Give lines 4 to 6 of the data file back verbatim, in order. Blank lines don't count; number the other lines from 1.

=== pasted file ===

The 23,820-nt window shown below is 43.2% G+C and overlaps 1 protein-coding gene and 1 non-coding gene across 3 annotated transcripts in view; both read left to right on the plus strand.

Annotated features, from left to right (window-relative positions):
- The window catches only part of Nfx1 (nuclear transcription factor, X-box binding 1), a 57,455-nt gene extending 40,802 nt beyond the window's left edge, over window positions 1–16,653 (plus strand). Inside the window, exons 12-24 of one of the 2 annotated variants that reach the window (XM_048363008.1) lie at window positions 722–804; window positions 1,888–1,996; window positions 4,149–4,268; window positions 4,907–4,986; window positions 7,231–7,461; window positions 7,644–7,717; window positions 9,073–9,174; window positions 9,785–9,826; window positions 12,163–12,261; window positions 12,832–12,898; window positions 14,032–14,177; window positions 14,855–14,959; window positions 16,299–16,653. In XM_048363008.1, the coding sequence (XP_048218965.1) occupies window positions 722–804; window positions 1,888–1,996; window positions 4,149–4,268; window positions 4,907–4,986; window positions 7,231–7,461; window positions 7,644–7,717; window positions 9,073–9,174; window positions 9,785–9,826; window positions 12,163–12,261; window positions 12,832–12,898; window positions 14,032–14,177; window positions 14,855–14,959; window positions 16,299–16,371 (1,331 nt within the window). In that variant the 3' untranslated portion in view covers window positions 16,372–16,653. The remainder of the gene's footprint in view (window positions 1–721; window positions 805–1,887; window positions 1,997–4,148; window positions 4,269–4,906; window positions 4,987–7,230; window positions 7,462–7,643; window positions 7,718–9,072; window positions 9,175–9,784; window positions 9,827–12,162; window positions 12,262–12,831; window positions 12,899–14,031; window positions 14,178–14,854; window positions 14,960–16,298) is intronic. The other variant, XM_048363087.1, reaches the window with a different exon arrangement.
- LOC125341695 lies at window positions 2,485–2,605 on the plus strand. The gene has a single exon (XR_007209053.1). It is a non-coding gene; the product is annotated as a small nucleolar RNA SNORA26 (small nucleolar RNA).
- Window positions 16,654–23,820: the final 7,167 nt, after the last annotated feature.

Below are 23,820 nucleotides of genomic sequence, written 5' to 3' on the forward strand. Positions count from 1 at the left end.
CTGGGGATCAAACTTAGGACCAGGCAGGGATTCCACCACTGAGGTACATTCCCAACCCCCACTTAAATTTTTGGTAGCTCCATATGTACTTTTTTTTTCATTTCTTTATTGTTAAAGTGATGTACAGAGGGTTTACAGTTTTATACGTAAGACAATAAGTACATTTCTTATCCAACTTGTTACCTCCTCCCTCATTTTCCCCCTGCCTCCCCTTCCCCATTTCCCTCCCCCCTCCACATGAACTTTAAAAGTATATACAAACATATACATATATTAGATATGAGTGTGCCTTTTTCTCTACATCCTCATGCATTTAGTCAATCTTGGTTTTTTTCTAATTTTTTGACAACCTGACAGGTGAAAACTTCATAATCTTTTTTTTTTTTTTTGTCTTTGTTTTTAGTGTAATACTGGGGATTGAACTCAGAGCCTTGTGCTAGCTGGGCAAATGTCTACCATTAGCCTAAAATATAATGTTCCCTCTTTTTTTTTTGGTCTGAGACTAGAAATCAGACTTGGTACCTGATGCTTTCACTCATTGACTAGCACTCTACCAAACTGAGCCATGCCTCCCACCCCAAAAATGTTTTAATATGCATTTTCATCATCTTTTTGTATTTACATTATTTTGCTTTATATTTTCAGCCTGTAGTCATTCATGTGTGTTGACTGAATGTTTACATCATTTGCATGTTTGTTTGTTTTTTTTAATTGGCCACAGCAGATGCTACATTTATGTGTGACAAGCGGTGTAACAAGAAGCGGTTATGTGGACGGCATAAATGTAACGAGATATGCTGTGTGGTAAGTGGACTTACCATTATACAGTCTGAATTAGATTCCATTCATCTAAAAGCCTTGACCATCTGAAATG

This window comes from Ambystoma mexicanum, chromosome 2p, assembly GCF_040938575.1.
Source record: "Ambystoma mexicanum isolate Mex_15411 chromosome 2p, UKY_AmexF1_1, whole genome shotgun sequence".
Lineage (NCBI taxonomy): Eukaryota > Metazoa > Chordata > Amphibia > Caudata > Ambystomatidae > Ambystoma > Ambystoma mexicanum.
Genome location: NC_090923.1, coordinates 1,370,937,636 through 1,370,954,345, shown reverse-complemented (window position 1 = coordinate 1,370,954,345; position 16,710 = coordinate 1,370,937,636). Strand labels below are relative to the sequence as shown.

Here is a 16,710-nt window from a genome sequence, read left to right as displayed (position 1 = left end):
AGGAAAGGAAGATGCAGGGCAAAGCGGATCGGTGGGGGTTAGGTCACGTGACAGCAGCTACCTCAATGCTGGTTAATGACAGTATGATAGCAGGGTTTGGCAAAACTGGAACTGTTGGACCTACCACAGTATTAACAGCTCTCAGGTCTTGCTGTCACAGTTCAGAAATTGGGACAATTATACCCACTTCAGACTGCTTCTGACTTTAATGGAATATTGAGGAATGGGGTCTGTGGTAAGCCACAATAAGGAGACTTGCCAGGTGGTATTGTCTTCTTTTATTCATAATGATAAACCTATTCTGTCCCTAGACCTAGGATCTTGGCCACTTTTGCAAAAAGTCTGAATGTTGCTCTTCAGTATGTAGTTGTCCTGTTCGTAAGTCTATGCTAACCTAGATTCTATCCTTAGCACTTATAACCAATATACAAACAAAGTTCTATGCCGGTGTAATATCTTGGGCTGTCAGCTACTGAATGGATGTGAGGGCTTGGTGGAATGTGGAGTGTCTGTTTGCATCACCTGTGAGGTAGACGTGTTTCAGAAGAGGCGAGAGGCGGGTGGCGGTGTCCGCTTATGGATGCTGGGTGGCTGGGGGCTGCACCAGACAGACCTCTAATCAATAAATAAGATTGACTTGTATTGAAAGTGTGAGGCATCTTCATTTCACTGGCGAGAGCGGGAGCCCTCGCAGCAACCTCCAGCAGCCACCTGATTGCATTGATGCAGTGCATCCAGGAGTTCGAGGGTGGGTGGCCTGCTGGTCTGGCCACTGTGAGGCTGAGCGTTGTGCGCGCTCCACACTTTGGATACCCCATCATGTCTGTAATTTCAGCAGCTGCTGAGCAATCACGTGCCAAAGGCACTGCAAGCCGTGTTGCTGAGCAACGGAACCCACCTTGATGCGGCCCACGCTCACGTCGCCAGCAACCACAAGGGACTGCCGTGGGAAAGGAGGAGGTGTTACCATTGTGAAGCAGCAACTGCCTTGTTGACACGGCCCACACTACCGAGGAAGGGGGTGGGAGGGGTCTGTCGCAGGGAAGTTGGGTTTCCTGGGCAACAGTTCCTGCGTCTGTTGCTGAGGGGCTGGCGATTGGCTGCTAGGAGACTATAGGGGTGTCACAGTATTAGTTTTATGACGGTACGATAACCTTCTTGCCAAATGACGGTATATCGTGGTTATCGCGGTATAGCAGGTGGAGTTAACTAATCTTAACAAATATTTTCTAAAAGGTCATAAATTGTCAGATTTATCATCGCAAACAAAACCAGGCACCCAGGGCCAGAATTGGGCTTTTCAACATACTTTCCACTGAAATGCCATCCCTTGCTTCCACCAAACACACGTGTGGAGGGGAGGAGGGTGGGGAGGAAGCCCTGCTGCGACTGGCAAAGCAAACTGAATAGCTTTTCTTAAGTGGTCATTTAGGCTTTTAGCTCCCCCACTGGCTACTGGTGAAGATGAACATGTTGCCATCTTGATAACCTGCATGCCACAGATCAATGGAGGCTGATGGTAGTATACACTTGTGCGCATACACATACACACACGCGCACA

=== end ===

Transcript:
- LOC125341695 lies at window positions 2,485–2,605 on the plus strand. The gene has a single exon (XR_007209053.1). It is a non-coding gene; the product is annotated as a small nucleolar RNA SNORA26 (small nucleolar RNA).
- Window positions 16,654–23,820: the final 7,167 nt, after the last annotated feature.

Below are 23,820 nucleotides of genomic sequence, written 5' to 3' on the forward strand. Positions count from 1 at the left end.